One of the more common managerial flaws is trying to do it all. Or, like a helicopter parent for employees, trying to see it all and control all aspects. So, in effect, when a boss won’t delegate, it’s about trust.
Although they might reject the label of “control freak,” these bosses don’t really trust anyone but themselves. Even if your boss is the most brilliant person who ever lived, not delegating is a managerial formula for failure.
What if your boss won’t delegate?
Neglecting to delegate — even if the boss isn’t fully aware they are doing this — is essentially about control in one form or another. And unfortunately for everyone concerned, the result is that your boss winds up with a lion’s share of responsibility for all the work. And you wind up feeling invisible at times.
Why it’s bad for you
On one hand, having a boss who tries to do it all can give you a lot of free time to read articles like this or play games online. But after a while, that gets pretty boring. And leaves you feeling like you add very little to the operation.
For some, time to goof off may be a plus. But most of us like to feel we contribute something of value in our work. When a boss won’t delegate, you can even start to forget why it’s actually a good thing to feel essential.
Why not delegating hurts your boss
No one can do it all. The head of any department is ultimately responsible for the work that department turns out. But it is critical for a manager to delegate not only assignments, but also responsibility to the people who work for them.
A boss who doesn’t delegate winds up getting overwhelmed by all the work they have to personally see to. And they may find themselves going from meeting to meeting without a chance to actually think about such essentials as strategic planning and setting priorities. They’re too busy seeing to the details.
When a manager finds it hard not to be included in every aspect of a project, it’s often because they never created a good system of communication and trust with their staff. This is ok in a two or three person shop, but as a department/organization grows, this is a formula for disaster. And even in smaller shops, inclusion and being valued goes a long way toward employee satisfaction and a successful business.
Helping a reluctant boss delegate
Unfortunately, some bosses, no matter how hard you try, won’t change their patterns. They may initially give it a go, but as time goes on, their old lack of trust kicks in. Even if they value you, these bosses may never stop looking over your shoulder. Or just doing the bulk of everything themselves.
But in many cases, there are a few things you can try — even if change comes slowly.
- First and foremost, you need to form a relationship with your boss. Doesn’t have to be best of friends (usually not the wisest course anyway), but at least an ongoing exchange that has little to do with what you’re eventually trying to get from them — delegation. Maybe sports, Or food, Or even asking their advice, which also helps show you respect them. (Good to at least try.)
- Once you have some ongoing communication (assuming this is even possible), come up with something you’d like to handle on your own. Maybe something not too big at first. And set up regular communication, to help them see you are trustworthy — and capable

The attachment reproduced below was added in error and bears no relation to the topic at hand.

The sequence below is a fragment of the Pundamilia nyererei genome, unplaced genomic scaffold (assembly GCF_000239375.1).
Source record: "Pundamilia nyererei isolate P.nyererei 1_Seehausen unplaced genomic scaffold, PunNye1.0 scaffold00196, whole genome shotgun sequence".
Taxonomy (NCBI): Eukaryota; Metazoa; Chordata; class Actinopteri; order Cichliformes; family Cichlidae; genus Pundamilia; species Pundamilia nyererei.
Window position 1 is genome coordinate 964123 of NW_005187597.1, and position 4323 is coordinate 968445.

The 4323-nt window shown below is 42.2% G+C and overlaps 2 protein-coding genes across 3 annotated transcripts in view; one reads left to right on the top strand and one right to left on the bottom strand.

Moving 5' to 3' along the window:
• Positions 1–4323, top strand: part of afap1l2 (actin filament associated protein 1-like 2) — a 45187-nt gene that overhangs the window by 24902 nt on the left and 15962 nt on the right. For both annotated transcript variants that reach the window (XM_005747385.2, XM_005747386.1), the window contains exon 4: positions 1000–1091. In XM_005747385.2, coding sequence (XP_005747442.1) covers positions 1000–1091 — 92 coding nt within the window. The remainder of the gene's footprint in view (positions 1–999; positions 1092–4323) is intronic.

- Whatever you pick, make it something you’re sure you can succeed in. And keep them informed — in a way that shows you’re on top of things, but not too full of yourself to feel threatening. It’s ok to ask for advice or suggestions here too now and then — in a way that again shows you’re handling things well. And can be someone they rely on.
- After you’ve handled a few smaller projects, go to your boss and say you’d like something more. Or more ongoing responsibility. Be honest about how good this felt and that their trust means a lot to you. That reinforces what you’ve been slowly trying to create.
- Make sure they don’t see you as someone trying to “manage up“– even though that’s basically what you’re trying to do. They still need to feel respected. If you threaten their egos, you may wind up less in the loop and maybe out the door.
What if your boss won’t budge?
All you can do is try. As I said earlier, some bosses just won’t give up control. And can’t see the value to their staff or business outcomes. If you have a boss who won’t delegate no matter how much of a chance you give them to learn to trust, you only have two basic options:
- Learn to make the most of your situation. See where you can improve things for yourself. Also make sure you come up with personal projects / interests outside of work that do give you a sense of fulfillment & accomplishment. It’s an important thing for us humans — mind, body, and spirit.
- Start looking for a job you are proud of … one that will allow you to feel useful and grow. Even if it takes you a while to get there, if you are just waiting for the workday to be over each and every day, you are not helping yourself.
If it means a temporary pay cut now, it may be well worth it. Finding things we care about and can sink our teeth into with some sense of pride will pay off more in the end than just biding your time at a job .you basically can’t stand.
Some posts to help
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